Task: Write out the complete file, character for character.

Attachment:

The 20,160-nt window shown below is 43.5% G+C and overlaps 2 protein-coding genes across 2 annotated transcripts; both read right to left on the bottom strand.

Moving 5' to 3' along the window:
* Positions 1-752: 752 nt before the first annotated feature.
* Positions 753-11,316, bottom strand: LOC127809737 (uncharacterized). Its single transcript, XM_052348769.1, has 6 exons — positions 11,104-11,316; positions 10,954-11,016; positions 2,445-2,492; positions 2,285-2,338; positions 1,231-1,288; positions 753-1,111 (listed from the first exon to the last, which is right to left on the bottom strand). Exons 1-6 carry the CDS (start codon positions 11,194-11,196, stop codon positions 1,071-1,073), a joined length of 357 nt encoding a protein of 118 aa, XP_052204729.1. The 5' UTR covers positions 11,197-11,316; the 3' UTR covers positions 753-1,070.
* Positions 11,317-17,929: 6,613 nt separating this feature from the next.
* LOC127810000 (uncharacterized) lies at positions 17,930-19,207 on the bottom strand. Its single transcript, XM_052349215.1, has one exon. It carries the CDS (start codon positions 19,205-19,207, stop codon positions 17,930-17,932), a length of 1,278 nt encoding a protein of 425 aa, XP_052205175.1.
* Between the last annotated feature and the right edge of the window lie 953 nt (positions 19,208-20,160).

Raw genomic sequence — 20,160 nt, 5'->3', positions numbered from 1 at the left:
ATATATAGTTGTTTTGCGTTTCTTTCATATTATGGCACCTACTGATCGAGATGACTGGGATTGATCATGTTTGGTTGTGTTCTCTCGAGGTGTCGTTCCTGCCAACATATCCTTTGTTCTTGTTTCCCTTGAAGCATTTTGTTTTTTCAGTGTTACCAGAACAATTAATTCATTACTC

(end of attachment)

The 20,160-nt window shown below is 43.5% G+C and overlaps 2 protein-coding genes across 2 annotated transcripts; both read right to left on the bottom strand.

Moving 5' to 3' along the window:
* Positions 1-752: 752 nt before the first annotated feature.
* Positions 753-11,316, bottom strand: LOC127809737 (uncharacterized). Its single transcript, XM_052348769.1, has 6 exons — positions 11,104-11,316; positions 10,954-11,016; positions 2,445-2,492; positions 2,285-2,338; positions 1,231-1,288; positions 753-1,111 (listed from the first exon to the last, which is right to left on the bottom strand). Exons 1-6 carry the CDS (start codon positions 11,194-11,196, stop codon positions 1,071-1,073), a joined length of 357 nt encoding a protein of 118 aa, XP_052204729.1. The 5' UTR covers positions 11,197-11,316; the 3' UTR covers positions 753-1,070.
* Positions 11,317-17,929: 6,613 nt separating this feature from the next.
* LOC127810000 (uncharacterized) lies at positions 17,930-19,207 on the bottom strand. Its single transcript, XM_052349215.1, has one exon. It carries the CDS (start codon positions 19,205-19,207, stop codon positions 17,930-17,932), a length of 1,278 nt encoding a protein of 425 aa, XP_052205175.1.
* Between the last annotated feature and the right edge of the window lie 953 nt (positions 19,208-20,160).

Raw genomic sequence — 20,160 nt, 5'->3', positions numbered from 1 at the left:
ATATATAGTTGTTTTGCGTTTCTTTCATATTATGGCACCTACTGATCGAGATGACTGGGATTGATCATGTTTGGTTGTGTTCTCTCGAGGTGTCGTTCCTGCCAACATATCCTTTGTTCTTGTTTCCCTTGAAGCATTTTGTTTTTTCAGTGTTACCAGAACAATTAATTCATTACTC